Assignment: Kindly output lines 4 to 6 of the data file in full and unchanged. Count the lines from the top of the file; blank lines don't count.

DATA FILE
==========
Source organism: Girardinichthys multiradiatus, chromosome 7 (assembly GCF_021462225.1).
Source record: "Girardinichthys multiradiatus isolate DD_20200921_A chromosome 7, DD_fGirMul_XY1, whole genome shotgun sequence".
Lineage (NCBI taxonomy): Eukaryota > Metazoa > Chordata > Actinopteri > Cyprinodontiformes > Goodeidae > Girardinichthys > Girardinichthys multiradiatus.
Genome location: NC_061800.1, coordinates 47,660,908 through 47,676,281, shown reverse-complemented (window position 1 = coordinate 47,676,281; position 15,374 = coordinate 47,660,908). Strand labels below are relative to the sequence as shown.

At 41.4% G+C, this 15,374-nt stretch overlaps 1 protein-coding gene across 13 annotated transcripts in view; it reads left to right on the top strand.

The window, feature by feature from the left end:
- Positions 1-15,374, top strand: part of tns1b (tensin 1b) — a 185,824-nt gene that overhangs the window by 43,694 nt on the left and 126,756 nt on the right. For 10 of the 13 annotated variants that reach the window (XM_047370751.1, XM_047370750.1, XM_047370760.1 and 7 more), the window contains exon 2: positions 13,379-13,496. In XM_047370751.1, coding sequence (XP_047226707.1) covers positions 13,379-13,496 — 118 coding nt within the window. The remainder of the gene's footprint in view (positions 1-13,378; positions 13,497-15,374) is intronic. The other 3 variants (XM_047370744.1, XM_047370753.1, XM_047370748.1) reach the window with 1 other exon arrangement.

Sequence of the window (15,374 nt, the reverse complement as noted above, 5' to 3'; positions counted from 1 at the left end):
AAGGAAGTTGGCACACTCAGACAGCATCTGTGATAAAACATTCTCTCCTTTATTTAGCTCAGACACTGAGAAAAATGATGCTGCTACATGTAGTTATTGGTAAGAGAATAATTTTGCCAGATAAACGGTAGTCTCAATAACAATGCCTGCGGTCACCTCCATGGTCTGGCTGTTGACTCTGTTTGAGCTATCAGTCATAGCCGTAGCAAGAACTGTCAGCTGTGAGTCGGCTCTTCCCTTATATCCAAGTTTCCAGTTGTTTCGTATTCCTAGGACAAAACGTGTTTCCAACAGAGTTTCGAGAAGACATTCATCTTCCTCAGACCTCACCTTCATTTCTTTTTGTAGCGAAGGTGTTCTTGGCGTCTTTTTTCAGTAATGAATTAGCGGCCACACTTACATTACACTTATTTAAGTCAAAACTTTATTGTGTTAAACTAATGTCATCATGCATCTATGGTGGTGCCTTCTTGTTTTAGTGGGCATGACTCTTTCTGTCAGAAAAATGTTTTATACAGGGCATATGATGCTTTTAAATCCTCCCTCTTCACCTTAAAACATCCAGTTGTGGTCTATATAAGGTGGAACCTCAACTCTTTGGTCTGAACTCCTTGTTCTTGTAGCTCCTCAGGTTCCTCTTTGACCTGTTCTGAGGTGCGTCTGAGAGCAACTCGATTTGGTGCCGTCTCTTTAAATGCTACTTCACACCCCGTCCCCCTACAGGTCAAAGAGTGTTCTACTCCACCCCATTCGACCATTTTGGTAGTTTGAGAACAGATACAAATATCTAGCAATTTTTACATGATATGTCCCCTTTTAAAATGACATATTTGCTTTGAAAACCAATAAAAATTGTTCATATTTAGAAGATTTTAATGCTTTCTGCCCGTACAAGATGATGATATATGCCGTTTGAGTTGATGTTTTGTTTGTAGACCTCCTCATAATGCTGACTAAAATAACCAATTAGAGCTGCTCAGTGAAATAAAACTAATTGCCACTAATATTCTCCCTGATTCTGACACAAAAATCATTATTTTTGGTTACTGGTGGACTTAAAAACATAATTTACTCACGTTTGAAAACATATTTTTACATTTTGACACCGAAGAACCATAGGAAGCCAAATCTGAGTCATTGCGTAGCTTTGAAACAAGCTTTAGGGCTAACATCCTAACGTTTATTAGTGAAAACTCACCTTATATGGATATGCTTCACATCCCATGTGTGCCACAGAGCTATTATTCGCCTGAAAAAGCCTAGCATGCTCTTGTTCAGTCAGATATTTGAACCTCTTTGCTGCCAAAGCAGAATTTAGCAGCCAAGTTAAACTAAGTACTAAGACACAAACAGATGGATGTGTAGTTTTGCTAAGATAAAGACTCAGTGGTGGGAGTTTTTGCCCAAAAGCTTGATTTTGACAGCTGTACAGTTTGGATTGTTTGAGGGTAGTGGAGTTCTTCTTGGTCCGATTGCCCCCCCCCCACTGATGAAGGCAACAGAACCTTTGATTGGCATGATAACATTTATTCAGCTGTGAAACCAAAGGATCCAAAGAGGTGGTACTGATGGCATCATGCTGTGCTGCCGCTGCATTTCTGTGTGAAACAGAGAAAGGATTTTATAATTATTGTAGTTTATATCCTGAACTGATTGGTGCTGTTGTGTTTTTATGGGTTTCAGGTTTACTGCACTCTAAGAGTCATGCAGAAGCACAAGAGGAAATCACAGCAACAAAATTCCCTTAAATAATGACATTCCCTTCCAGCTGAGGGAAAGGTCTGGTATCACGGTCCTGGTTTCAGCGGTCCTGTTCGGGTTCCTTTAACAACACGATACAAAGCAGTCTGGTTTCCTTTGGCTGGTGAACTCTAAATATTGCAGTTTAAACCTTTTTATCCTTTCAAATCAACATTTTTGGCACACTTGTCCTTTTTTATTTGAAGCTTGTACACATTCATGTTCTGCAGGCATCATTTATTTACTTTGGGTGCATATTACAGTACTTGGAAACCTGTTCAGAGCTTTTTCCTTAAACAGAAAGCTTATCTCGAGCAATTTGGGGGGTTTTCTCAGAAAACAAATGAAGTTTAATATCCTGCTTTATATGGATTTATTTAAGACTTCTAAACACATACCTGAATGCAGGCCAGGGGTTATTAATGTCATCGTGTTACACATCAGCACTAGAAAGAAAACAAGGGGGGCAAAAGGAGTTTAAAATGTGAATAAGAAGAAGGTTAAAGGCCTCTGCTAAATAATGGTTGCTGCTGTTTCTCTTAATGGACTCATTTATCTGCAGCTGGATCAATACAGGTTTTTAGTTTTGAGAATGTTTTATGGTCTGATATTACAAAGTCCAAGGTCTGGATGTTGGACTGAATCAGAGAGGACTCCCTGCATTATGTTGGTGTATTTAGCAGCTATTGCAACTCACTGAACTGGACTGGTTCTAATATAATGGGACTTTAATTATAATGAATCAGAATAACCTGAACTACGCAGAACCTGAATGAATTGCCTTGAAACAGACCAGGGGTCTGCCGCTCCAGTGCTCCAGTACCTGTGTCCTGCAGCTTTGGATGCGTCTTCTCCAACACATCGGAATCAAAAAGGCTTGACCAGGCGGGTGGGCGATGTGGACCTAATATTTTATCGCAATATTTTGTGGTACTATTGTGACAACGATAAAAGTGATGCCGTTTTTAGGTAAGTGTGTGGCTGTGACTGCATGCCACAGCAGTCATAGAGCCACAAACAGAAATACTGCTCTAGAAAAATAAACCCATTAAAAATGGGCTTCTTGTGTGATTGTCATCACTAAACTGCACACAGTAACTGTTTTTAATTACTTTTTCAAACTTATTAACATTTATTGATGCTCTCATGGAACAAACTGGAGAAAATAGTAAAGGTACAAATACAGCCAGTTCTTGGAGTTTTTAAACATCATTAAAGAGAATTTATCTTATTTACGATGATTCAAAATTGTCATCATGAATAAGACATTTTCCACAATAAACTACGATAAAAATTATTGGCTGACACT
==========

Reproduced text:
Genome location: NC_061800.1, coordinates 47,660,908 through 47,676,281, shown reverse-complemented (window position 1 = coordinate 47,676,281; position 15,374 = coordinate 47,660,908). Strand labels below are relative to the sequence as shown.

At 41.4% G+C, this 15,374-nt stretch overlaps 1 protein-coding gene across 13 annotated transcripts in view; it reads left to right on the top strand.

The window, feature by feature from the left end: